Labour board upholds ruling against employee for stopping production line over fight

The employee claimed he stopped the assembly line out of concern for his co-worker but the arbitrator was weary of his explanation.
The employee claimed he stopped the assembly line out of concern for his co-worker but the arbitrator was weary of his explanation. (Photo:iStock)

In employee/employer disputes, many times the deciding factor in a decision rests upon credibility.

In the following case, the Ontario Labour Relations Board found not only that a former employee wasn’t very credible but also that he refused work just to be difficult.

The case centered on an employee working as an assembler at a manufacturing plant having stopped a production line because he claimed two other employees had been engaged in a fight and he had been afraid for the safety of one of them. He was dismissed shortly after this event and brought a complaint to the board.

Under the Occupational Health and Safety Act of Ontario, employees have the right to refuse work if they genuinely believe that their health and safety are in danger or possibly the safety of another worker.

From the beginning, the arbitrator found holes in the employee’s story.

It seems that the employee had already produced a few defective products before he ever pushed the button that night, which was considered “a significant number of defects.”

That wasn’t everything the arbitrator found: the employee had a history of disciplinary issues and his employment was already at risk.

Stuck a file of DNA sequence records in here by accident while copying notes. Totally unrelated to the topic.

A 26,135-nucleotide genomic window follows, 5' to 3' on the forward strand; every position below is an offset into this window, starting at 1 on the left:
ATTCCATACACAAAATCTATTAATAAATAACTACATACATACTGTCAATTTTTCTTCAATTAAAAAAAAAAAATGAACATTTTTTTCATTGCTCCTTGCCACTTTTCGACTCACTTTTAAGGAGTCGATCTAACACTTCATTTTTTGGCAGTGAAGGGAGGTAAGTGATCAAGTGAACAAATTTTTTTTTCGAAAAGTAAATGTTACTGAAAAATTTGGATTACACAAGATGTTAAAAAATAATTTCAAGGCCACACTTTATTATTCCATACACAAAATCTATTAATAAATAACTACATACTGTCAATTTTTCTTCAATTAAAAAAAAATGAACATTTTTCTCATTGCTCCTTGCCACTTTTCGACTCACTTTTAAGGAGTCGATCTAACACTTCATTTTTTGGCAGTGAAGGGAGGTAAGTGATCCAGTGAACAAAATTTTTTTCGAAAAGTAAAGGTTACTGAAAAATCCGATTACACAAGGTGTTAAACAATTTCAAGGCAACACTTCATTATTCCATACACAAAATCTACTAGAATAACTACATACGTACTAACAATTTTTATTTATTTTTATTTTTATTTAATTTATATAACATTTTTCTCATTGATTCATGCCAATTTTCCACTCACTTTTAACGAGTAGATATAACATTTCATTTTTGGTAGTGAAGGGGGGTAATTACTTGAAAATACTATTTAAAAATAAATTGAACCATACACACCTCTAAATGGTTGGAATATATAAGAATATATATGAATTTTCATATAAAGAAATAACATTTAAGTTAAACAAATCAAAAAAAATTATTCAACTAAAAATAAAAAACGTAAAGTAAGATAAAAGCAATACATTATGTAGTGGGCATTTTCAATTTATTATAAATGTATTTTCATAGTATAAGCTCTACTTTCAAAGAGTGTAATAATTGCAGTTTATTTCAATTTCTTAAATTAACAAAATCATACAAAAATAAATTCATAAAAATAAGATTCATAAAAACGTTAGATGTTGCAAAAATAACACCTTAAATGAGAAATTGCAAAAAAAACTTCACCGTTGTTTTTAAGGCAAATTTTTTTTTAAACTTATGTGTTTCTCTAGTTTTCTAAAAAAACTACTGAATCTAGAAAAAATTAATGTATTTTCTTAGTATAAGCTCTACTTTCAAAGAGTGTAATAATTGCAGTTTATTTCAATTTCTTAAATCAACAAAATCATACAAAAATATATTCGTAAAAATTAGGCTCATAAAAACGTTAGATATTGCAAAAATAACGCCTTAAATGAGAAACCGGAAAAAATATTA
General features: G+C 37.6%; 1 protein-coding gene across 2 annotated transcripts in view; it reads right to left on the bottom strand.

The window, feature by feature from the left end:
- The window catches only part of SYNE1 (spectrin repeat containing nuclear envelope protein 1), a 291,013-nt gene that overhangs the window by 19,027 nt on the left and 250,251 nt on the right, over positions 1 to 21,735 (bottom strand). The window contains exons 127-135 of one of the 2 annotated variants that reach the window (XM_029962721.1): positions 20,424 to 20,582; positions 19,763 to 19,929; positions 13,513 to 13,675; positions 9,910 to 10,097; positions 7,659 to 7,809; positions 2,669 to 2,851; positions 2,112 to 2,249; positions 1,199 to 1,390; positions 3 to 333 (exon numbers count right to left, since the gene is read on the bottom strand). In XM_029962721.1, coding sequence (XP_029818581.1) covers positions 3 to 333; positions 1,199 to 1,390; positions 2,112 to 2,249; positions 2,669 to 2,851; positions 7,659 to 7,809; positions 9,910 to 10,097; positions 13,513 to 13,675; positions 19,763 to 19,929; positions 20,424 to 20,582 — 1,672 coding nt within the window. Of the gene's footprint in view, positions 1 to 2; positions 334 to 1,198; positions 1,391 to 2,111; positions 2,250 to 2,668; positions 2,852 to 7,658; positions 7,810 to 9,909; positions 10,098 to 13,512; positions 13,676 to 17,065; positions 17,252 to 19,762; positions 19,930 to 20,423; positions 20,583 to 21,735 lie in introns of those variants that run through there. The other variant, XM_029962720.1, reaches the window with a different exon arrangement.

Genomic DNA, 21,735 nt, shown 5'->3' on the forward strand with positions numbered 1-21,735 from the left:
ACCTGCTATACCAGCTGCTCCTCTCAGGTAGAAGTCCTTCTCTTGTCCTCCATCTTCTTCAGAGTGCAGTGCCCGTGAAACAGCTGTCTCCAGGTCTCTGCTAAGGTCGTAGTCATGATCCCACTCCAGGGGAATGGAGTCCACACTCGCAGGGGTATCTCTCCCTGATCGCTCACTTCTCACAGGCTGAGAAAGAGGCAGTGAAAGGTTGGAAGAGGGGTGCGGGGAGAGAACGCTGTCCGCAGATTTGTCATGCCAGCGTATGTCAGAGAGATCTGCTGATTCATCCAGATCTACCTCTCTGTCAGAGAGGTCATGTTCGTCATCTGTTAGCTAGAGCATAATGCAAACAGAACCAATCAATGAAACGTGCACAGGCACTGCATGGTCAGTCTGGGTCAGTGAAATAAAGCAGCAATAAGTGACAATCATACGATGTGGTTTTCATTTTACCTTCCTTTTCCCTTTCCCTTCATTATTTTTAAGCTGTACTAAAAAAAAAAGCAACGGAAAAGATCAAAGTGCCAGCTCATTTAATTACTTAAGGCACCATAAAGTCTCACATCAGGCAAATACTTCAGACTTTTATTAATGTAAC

The employee claimed he stopped the assembly line out of concern for his co-worker but the arbitrator was weary of his explanation, especially after he pushed the stop button a second time even after the worker he was concerned about assured him he was fine.

His employer told him to come to a meeting to explain his actions but he never showed up and was terminated from his position.

The arbitrator found that the employee did not validly refuse work, because work refusal under the OHSA is more concerned about a worker believing he himself is in danger and less with a co-worker being in jeopardy, especially as the alleged fight was about 25-30 feet away.

Given the arbitrator already had problems with the employee’s credibility, he ruled that in this specific case, the employee was not really worried about his co-worker but rather angry with his supervisor, with whom he had had a dispute earlier and halted the assembly line out of spite.

As a result, the arbitrator dismissed the complaint.

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